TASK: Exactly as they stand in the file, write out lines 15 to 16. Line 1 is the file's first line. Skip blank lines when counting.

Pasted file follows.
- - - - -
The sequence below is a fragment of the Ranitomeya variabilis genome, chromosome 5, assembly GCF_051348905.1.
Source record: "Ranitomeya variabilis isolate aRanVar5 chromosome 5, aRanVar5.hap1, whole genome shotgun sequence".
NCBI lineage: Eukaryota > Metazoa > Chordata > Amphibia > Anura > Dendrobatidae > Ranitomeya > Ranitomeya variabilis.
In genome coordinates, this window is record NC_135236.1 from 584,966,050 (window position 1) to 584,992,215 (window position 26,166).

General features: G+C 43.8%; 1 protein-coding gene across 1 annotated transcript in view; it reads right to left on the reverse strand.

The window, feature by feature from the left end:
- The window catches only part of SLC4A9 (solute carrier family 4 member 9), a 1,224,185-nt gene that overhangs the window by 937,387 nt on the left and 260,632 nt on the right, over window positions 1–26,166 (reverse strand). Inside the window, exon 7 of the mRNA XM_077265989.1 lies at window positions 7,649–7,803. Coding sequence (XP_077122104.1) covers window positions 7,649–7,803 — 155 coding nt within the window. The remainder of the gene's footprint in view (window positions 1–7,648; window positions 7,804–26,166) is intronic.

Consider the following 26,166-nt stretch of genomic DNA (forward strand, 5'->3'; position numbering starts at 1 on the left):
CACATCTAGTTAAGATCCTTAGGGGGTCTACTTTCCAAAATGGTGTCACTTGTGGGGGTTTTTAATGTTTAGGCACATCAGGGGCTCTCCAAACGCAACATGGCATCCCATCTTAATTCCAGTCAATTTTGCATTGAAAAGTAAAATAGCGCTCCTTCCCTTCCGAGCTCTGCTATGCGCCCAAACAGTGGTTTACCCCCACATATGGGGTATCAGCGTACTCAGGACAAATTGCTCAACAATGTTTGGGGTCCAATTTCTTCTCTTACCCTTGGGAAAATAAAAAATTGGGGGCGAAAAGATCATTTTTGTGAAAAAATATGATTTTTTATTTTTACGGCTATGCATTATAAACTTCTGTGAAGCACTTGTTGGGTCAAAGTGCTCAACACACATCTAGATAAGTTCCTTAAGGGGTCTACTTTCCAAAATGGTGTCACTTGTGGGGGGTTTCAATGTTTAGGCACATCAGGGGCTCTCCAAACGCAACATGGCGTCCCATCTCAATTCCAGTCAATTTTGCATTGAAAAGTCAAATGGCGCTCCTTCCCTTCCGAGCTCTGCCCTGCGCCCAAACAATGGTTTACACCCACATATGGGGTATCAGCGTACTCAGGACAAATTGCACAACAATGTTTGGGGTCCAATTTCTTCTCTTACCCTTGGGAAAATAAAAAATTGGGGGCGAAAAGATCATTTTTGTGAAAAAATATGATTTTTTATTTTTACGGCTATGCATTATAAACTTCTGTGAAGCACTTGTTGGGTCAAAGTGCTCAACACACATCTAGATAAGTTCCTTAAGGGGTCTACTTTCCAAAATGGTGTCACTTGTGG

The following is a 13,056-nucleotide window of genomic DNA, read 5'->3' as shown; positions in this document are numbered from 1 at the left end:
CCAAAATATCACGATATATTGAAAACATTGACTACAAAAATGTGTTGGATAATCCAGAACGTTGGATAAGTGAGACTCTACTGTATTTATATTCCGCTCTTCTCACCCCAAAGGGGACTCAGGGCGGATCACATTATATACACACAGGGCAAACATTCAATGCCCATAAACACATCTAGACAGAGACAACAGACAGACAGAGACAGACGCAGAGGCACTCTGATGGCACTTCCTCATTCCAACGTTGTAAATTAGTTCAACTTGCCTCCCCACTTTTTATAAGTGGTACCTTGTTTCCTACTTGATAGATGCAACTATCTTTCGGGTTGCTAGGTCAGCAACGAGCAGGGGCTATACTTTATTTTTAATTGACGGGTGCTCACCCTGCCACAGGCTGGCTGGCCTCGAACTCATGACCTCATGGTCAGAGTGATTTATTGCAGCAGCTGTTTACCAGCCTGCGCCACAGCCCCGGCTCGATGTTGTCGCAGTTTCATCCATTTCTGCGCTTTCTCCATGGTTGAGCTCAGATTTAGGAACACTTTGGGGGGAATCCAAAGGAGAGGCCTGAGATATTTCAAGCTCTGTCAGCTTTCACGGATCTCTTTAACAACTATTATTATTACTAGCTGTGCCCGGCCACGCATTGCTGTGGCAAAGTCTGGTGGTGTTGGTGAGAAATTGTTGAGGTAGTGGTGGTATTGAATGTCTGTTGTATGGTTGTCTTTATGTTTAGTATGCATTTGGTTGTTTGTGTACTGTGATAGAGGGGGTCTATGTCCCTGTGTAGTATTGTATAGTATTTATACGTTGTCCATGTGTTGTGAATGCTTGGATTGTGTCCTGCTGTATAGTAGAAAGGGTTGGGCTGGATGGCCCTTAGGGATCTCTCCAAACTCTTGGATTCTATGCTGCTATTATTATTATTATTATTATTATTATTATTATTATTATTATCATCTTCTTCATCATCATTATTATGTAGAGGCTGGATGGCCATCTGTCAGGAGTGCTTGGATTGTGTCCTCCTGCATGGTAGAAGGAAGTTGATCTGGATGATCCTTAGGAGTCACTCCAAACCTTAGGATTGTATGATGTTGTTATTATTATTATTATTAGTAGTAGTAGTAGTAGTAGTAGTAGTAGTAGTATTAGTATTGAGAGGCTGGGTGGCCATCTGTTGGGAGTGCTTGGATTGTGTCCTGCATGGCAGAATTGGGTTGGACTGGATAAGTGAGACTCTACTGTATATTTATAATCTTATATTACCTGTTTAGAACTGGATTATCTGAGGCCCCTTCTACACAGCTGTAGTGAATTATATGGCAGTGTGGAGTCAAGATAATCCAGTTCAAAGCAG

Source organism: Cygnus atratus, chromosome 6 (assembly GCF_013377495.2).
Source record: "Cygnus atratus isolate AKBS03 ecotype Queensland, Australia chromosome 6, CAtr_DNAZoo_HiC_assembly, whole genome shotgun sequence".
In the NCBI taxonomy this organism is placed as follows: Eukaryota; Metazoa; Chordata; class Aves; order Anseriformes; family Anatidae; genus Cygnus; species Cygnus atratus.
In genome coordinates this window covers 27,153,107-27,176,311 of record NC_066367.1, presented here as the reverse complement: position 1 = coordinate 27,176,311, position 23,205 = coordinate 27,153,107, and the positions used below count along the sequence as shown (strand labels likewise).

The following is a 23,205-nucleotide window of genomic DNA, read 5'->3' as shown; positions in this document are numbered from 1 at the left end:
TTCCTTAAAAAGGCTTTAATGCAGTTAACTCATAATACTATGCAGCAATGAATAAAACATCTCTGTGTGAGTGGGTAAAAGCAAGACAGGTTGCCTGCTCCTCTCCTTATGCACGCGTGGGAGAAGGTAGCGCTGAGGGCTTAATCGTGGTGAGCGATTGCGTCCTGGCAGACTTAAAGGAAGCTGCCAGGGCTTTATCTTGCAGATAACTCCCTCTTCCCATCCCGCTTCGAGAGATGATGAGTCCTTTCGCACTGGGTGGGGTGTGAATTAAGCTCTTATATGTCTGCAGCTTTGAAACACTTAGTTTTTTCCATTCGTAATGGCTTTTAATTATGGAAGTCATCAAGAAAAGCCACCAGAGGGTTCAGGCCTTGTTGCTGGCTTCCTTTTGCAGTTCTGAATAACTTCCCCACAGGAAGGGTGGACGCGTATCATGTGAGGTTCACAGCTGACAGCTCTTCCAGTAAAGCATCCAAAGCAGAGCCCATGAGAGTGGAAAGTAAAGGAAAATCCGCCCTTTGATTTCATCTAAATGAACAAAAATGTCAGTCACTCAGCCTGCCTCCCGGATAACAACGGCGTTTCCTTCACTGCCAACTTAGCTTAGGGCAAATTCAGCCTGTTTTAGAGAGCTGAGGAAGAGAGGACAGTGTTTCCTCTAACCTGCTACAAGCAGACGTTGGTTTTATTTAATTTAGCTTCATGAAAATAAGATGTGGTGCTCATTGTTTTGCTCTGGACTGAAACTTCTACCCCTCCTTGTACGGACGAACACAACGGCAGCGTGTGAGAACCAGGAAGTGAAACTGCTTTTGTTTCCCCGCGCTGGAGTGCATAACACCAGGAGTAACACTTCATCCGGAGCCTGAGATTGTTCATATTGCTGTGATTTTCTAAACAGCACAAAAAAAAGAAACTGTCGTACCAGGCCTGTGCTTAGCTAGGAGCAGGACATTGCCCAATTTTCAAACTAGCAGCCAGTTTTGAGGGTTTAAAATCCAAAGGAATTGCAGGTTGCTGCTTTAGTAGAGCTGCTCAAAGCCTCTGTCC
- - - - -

In genome coordinates this window covers 27,153,107-27,176,311 of record NC_066367.1, presented here as the reverse complement: position 1 = coordinate 27,176,311, position 23,205 = coordinate 27,153,107, and the positions used below count along the sequence as shown (strand labels likewise).

The following is a 23,205-nucleotide window of genomic DNA, read 5'->3' as shown; positions in this document are numbered from 1 at the left end: